Art Galleries

German artists have always been integral to the story of European art, notably in the movements of Expressionism and Modern Art thanks to the Blue Rider Group. Some of the most famous German people of all time are artists; you may know names such as Richter, Klee, and Dürer.

Berlin is one of the great art cities on the planet. Yes, we know, really putting our necks out there, but how else are we to start this run-through of the German capital’s best galleries? Creative types have been flocking this way since forever, eager to tap into the intangible something that makes Berlin so magical. Cities don’t come much more exciting (a night out here proves that), and that excitement extends into the best art museums and galleries in Berlin.

1. Contemporary Fine Arts
Arguably Berlin’s best-known gallery space, Contemporary Fine Arts has been promoting idiosyncratic art from around the world since 1992. Run by Nicole Hackert and Bruno Brunnet, CFA’s programme blends the outré and fresh with big names in their airy Chipperfield-designed building near Museum Island. The diversity of the roster means that at any one time, you’re likely to see works by everyone from Berlin’s infamous Jonathan Meese to Georg Baselitz, Marc Brandenburg, the late Norbert Schwontkowski, Gert and Uwe Tobias, Daniel Richter and Katja Strunz, as well as Brits including Sarah Lucas, Peter Doig and Chris Ofili.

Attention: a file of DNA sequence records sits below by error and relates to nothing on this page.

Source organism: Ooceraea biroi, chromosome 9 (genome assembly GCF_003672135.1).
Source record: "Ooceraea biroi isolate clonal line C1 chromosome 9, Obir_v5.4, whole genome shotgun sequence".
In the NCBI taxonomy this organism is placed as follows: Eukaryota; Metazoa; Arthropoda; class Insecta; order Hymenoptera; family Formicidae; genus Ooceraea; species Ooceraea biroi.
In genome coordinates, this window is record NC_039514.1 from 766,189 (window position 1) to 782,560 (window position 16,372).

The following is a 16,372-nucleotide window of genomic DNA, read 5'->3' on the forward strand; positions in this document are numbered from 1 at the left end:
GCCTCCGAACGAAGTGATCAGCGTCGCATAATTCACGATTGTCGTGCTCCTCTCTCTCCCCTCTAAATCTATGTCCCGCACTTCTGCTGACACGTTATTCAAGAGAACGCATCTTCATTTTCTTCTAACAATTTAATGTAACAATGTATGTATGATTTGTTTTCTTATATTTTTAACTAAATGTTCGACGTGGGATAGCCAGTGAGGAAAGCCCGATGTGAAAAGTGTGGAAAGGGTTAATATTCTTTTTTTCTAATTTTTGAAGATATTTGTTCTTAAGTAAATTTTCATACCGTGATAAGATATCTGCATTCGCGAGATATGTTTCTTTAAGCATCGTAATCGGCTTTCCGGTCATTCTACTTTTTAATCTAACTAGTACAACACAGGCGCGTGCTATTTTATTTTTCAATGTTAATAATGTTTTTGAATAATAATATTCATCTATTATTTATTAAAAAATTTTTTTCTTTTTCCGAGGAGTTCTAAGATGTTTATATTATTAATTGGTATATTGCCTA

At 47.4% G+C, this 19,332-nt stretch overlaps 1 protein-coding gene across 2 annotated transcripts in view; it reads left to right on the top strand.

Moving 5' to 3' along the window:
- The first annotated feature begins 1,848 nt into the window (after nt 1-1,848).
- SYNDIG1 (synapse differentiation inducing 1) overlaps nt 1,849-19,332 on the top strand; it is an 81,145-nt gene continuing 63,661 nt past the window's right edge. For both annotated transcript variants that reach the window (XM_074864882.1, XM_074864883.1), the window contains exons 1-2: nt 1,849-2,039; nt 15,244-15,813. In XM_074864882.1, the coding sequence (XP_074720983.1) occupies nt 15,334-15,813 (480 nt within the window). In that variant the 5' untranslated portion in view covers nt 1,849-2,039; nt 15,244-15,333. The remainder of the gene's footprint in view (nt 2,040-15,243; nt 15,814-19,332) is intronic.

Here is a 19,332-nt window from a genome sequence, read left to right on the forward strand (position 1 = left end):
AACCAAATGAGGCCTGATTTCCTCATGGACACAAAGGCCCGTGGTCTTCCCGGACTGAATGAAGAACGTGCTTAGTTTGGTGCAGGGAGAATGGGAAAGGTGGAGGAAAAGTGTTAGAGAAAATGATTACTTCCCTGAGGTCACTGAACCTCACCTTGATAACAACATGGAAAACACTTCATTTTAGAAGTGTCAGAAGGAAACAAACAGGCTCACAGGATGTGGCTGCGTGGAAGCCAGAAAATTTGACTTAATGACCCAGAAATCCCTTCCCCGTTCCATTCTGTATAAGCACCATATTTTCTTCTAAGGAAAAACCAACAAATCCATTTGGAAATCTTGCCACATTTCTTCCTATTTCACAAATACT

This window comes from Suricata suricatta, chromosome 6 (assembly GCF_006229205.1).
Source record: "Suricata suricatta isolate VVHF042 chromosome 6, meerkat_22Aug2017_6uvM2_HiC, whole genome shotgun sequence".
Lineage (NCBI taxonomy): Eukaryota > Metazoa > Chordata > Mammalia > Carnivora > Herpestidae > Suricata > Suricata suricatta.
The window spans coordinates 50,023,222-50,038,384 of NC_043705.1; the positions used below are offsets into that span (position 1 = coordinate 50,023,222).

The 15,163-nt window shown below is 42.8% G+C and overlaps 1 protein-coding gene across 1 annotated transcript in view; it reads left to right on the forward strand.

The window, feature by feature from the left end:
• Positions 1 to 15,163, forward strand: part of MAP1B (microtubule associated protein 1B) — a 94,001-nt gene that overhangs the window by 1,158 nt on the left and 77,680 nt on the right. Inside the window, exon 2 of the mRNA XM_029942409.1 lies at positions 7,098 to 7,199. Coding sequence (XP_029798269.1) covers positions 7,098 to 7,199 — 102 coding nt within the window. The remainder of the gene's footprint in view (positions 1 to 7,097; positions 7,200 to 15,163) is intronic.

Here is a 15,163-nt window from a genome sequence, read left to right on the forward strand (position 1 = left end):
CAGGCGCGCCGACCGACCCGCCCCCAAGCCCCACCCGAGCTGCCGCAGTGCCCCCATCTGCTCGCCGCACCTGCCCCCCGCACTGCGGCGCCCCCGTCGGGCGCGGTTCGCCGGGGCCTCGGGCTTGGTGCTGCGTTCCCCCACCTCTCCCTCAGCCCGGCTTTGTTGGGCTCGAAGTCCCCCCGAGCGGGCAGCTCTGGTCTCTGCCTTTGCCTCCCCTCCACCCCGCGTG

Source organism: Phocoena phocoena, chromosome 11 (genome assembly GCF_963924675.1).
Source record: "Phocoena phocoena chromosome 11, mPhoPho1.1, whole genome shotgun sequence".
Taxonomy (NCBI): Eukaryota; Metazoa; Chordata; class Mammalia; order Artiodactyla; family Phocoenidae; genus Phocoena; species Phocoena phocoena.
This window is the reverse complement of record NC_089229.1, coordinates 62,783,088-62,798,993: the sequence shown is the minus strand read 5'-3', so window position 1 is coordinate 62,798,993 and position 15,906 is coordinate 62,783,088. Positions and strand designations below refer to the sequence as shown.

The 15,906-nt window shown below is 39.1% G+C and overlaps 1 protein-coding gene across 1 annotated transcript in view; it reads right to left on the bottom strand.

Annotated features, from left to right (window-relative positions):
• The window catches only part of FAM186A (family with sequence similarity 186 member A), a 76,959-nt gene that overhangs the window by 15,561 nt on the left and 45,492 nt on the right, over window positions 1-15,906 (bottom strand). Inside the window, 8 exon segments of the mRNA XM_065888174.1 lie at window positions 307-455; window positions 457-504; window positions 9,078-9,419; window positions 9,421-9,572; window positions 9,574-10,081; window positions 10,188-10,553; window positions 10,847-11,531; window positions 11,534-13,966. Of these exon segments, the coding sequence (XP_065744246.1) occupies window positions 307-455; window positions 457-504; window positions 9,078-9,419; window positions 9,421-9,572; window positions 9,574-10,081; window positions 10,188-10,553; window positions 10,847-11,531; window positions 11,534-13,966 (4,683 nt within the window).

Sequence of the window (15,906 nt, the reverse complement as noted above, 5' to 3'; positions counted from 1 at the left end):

2. East Side Gallery
This mile-long section of the Berlin Wall preserves the paintings made on the Wall’s eastern side when it was brought down and is one of the most significant open-air permanent art exhibits in the world. The East Side Gallery, featuring over 100 murals, graffiti artworks, slogans and tags executed by a collective of Berlin artists, is a memorial to the pioneering street spirit that buzzed around the city during reunification.

3. Galerie Capitain Petzel
Housed in a dramatic, Soviet-era modernist block at the top of the Frankfurter Allee in East Berlin, Capitain Petzel is a light and airy space that, in a former life, was used to showcase ideologically-friendly art during the GDR era. Today, thanks to Cologne gallerist Gisela Capitain and her partner Friedrich Petzel, the programme takes in a wide range of contemporary artists from around the world, including John Stezaker, Wade Guyton, Martin Kippenberger and Sarah Morris. Even if none of these names draws you, Petzel’s premises are worth visiting for the architecture alone. 

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